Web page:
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Jan 4, 2013

12 years later, a home for Phillip Goldson’s bust

Politician, talk show enthusiast, author, teacher, father, and businessman are only some of the words used to describe Stephen Okeke but busy man may be the sum of his many parts. It’s possible that some may forget that Okeke first came to fame for his prodigious work as a sculptor not only of wood but of metal. This blacksmith did not only wrought iron into industrial machinery, but also mastered his art to bend to culture and to the curvatures on the face of historical figures that have passed away. His most respected piece is the bust of George Price which sits at the Price Center in the Capital. But it is no doubt that the most troubled artwork was the Phillip Goldson Bust, which for more than a decade went through bi-polar phases of proud public sponsorship, rejection, and now once again acceptance. That’s right, the Phillip Goldson bust which has always been on the move until it seemed to disappear has found a home in Battlefield Park. Okeke told News Five this afternoon that City Hall has given him permission to house the visage of one of the founding fathers of the country in the park, but he has to cover the costs of putting it there.

 

Stephen Okeke, Sculptor

Stephen Okeke

“Twelve long years and I am very pleased that finally the monument to a national hero, Phillip Wilberforce Goldson, now has a space at the Battlefield Park. The Mayor and the City government has given us the permission to erect the monument in the Albert Division where it is said he had represented. And yesterday I went out there with the councilor, Mister Kevin Singh and we marked the location. Now what I need si the assistance, the help, to be able to prepared the location; dress up the already prepared monument and the base and make it nice for people to be able to admire and enjoy. For the tourist; for entertainment; for city beautification and for education. It is something that will benefit everybody. I don’t know what to say because I have been saying so many things over the past twelve years and so I would be repeating myself. But we need just five thousand dollars to be able to put it in place, dress it up and make it available for Belizeans. It is a national hero man. It is not a municipal hero, it is not a city hero, it is not a private family hero; this is a national hero. I am just happy that finally it is done. I wanted to raise the money amongst my group of friends, amongst some corporate friends, but I think it is taking too long and that’s why I am opening it to the public. We can do this is one day. We just need five thousand dollars to be able to get this done. One of my friends has put in a small money, but we need five thousand dollars to get this thing done. We don’t have to stretch this man. We can do this in a week.”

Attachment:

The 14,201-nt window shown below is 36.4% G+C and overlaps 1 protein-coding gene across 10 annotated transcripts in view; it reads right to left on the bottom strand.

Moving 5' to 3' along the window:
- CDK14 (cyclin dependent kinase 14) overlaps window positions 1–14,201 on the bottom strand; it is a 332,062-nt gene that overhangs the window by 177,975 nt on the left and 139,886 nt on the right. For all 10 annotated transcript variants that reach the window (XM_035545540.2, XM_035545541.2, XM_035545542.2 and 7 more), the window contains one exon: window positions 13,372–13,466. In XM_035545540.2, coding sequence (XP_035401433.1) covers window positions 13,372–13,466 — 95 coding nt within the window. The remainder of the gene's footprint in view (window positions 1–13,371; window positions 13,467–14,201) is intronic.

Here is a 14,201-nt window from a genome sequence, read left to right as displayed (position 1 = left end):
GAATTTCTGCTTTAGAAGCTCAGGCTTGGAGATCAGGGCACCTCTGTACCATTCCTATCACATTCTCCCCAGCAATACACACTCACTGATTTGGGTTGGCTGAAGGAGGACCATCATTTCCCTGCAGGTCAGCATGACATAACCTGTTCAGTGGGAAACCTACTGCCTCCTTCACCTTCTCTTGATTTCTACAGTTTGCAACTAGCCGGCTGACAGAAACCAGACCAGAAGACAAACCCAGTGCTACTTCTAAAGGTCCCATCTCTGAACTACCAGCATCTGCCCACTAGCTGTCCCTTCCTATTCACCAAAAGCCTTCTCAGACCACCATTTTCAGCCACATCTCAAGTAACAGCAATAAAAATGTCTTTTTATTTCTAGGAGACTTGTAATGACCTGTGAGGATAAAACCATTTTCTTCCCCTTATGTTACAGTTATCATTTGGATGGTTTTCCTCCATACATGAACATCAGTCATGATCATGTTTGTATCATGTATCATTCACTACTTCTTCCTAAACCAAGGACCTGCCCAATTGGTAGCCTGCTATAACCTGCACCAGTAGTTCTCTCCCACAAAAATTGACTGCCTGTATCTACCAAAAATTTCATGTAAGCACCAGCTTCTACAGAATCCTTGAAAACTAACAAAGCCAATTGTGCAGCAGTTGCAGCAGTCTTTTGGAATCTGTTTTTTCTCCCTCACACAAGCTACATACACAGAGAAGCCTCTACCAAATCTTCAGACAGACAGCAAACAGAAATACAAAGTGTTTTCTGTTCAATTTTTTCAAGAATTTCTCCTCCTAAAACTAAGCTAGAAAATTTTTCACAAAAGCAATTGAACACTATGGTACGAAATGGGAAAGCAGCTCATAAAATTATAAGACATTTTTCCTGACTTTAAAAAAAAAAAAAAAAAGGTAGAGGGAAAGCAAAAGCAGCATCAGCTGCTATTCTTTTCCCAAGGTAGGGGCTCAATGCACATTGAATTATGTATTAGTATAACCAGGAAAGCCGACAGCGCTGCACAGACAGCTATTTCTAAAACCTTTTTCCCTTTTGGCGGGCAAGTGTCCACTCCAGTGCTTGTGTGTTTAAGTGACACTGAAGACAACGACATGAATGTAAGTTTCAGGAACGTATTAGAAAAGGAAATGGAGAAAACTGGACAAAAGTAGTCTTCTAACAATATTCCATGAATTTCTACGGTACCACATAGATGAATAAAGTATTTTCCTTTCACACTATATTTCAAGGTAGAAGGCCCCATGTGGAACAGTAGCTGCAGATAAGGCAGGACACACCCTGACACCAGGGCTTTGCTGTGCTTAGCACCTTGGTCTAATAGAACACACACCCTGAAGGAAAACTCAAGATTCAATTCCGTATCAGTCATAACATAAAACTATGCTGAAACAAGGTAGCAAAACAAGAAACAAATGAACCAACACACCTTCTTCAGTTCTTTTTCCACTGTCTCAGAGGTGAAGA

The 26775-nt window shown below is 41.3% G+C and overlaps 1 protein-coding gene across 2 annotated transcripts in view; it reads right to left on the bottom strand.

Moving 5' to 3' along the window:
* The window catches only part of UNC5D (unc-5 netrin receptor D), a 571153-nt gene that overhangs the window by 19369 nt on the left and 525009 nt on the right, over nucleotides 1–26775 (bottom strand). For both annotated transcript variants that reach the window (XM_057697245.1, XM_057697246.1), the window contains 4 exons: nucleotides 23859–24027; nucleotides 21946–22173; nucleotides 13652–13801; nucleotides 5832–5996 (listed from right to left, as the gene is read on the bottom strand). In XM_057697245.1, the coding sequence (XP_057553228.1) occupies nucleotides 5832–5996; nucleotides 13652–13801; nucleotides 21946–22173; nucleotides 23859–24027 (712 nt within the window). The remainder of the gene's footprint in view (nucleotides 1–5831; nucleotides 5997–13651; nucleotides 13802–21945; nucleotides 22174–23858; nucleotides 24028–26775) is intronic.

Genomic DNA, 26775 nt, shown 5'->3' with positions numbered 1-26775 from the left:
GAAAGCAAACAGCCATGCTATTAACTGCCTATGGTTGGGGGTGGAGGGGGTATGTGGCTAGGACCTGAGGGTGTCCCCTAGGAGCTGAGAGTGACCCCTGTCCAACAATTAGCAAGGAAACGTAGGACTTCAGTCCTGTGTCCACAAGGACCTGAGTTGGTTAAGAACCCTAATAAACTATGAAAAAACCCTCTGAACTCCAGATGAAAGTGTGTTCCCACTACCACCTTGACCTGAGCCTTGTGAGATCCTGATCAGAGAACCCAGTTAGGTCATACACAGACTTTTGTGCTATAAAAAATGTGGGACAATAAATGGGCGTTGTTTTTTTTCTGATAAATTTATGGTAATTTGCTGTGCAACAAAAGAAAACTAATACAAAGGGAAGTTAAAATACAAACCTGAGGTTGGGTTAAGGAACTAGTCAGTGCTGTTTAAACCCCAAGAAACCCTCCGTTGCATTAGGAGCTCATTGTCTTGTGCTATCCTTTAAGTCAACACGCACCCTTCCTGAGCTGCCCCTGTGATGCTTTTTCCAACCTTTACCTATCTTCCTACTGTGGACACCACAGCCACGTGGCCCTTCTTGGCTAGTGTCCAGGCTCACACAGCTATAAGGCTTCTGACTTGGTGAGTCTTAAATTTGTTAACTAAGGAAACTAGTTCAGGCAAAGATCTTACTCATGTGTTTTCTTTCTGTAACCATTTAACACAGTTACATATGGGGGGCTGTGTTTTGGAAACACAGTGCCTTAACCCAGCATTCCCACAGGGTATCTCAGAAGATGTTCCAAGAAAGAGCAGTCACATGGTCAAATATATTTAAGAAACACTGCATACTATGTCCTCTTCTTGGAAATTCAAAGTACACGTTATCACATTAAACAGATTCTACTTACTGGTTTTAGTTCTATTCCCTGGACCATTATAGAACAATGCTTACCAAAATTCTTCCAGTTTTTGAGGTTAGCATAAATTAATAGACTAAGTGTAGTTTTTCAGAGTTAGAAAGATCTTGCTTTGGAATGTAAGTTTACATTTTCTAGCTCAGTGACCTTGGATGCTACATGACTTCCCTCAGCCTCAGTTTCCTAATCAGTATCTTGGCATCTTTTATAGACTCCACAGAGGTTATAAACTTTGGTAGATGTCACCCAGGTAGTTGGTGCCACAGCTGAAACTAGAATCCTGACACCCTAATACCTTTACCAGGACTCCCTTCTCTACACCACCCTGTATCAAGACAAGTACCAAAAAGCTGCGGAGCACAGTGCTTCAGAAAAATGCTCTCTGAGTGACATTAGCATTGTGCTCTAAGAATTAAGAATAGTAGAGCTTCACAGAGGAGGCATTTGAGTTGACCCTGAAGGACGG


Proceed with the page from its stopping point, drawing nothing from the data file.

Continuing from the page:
Jose Sanchez

“So what number can they reach you in case anybody wants to contribute?”

 

Stephen Okeke

“You can also contact me through Facebook and message me through Facebook at Stephen Okeke or 662-1678 or 625-1070 or belizesmallbusiness@yahoo.com. This is a national hero. I am asking, I and begging you to help me bring it to its permanent home.”

 

The bust was carved twelve years ago, but it is only now that it has found a permanent place.

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2 Responses for “12 years later, a home for Phillip Goldson’s bust”

  1. Ricky Malthus says:

    Okeke is the typical Nigerian hustle worldwide. Who asked him to inject himself into Belizean politics? Now he wants $5,000 in a day to place his artwork with the connivance of the poco tiempo corrupt politicians. It is no wonder that the world thinks what Aldous Huxley wrote after a visit to Belize, ” If the world had a tail, Belize would be it.” The audacity of this Nigerian is astounding!

  2. Eye in the Sky says:

    What an ugly bust of a Belizean hero.

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